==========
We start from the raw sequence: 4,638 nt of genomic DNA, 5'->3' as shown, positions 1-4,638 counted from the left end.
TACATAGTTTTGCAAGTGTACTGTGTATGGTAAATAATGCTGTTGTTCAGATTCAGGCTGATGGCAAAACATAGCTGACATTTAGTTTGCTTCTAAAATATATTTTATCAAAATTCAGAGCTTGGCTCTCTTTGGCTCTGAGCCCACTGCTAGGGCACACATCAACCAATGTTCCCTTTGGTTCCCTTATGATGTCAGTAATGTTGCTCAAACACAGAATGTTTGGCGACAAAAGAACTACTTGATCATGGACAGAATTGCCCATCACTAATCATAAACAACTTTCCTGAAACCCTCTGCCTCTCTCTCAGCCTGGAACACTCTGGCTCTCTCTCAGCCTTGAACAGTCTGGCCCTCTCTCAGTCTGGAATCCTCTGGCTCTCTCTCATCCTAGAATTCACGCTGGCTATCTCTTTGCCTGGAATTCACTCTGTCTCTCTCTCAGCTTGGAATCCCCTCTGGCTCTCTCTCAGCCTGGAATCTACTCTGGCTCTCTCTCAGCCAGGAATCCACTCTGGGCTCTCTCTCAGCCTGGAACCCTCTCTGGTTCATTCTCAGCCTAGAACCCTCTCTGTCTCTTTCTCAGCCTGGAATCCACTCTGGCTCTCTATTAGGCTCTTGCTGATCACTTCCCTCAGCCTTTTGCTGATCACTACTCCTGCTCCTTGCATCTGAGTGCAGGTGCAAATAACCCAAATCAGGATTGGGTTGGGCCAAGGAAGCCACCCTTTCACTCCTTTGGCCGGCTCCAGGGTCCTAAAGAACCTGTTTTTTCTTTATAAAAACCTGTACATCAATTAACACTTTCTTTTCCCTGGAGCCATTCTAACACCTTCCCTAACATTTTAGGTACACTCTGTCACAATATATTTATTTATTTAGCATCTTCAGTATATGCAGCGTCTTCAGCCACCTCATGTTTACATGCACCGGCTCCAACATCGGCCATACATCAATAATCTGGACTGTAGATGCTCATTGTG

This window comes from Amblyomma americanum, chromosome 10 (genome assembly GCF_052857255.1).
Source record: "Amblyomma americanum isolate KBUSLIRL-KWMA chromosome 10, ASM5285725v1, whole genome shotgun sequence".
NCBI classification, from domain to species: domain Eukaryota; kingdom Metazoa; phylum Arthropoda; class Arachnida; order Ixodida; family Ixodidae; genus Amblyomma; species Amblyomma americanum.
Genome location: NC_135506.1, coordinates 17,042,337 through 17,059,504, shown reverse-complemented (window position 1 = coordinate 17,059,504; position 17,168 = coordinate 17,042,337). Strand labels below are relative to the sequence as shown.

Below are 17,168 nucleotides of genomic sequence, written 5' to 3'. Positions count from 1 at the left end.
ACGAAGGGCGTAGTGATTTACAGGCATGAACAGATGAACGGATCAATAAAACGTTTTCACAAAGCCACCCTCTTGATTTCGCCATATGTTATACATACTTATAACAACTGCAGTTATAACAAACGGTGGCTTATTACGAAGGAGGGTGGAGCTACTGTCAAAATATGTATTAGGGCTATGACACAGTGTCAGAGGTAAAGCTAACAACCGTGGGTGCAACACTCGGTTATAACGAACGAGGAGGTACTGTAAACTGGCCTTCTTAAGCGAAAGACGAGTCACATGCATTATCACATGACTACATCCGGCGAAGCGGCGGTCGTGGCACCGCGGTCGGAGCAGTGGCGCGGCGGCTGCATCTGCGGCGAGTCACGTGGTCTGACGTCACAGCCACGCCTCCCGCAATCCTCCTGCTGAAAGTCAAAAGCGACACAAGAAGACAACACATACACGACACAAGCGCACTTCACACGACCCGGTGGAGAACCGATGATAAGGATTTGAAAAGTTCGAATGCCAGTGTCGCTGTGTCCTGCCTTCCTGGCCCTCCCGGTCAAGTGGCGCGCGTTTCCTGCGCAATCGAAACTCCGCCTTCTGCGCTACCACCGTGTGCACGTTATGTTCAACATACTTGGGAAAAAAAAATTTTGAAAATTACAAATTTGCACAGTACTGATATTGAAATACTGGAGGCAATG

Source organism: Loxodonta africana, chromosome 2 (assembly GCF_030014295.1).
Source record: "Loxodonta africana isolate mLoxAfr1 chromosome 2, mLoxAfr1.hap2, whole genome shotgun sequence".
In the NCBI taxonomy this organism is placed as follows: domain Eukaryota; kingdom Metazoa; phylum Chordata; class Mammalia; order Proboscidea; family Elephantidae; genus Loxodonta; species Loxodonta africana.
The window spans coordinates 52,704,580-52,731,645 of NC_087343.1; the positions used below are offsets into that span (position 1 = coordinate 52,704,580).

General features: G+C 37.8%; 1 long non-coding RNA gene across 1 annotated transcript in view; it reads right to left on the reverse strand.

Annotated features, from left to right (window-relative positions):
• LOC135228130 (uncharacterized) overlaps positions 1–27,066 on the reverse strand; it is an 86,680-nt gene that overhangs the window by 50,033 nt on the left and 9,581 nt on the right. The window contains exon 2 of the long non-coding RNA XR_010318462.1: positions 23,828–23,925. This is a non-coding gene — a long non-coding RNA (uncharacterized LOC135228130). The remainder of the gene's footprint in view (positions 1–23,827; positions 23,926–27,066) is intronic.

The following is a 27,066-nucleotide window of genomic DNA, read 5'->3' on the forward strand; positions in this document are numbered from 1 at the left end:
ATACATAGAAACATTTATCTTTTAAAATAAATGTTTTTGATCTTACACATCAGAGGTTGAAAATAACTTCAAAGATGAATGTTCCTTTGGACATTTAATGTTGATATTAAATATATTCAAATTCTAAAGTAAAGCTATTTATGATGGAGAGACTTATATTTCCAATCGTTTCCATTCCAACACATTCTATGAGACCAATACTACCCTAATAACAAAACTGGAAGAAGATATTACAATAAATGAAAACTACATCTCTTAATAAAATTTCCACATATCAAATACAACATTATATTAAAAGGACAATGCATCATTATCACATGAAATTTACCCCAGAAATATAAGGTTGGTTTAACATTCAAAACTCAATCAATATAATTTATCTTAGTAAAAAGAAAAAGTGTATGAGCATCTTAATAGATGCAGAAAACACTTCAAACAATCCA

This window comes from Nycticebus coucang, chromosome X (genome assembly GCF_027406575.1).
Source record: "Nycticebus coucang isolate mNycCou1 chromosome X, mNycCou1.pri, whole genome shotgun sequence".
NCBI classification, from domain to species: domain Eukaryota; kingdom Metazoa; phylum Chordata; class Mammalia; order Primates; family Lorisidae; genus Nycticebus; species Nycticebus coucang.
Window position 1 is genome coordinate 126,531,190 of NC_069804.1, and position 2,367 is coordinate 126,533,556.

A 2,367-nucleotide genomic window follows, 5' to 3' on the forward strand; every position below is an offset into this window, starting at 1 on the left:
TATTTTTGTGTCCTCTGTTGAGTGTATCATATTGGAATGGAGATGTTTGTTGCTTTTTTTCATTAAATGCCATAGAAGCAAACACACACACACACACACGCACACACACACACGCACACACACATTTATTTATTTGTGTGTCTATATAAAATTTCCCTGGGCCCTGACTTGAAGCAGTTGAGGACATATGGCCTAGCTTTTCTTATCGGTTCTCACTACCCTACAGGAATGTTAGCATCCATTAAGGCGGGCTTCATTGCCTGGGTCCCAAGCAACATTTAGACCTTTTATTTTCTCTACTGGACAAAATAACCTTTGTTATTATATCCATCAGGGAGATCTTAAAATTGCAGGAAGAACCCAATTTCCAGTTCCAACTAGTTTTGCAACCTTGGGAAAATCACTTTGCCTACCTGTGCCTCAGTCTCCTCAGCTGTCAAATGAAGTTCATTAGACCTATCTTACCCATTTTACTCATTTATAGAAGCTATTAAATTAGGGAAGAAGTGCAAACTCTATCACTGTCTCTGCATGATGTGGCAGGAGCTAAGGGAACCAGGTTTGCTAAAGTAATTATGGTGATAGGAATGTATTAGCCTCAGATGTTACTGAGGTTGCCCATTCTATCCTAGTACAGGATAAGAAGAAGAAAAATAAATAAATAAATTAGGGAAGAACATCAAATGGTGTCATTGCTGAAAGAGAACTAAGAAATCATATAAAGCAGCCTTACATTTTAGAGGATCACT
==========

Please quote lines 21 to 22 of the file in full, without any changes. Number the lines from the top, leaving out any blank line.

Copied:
Window position 1 is genome coordinate 126,531,190 of NC_069804.1, and position 2,367 is coordinate 126,533,556.

A 2,367-nucleotide genomic window follows, 5' to 3' on the forward strand; every position below is an offset into this window, starting at 1 on the left: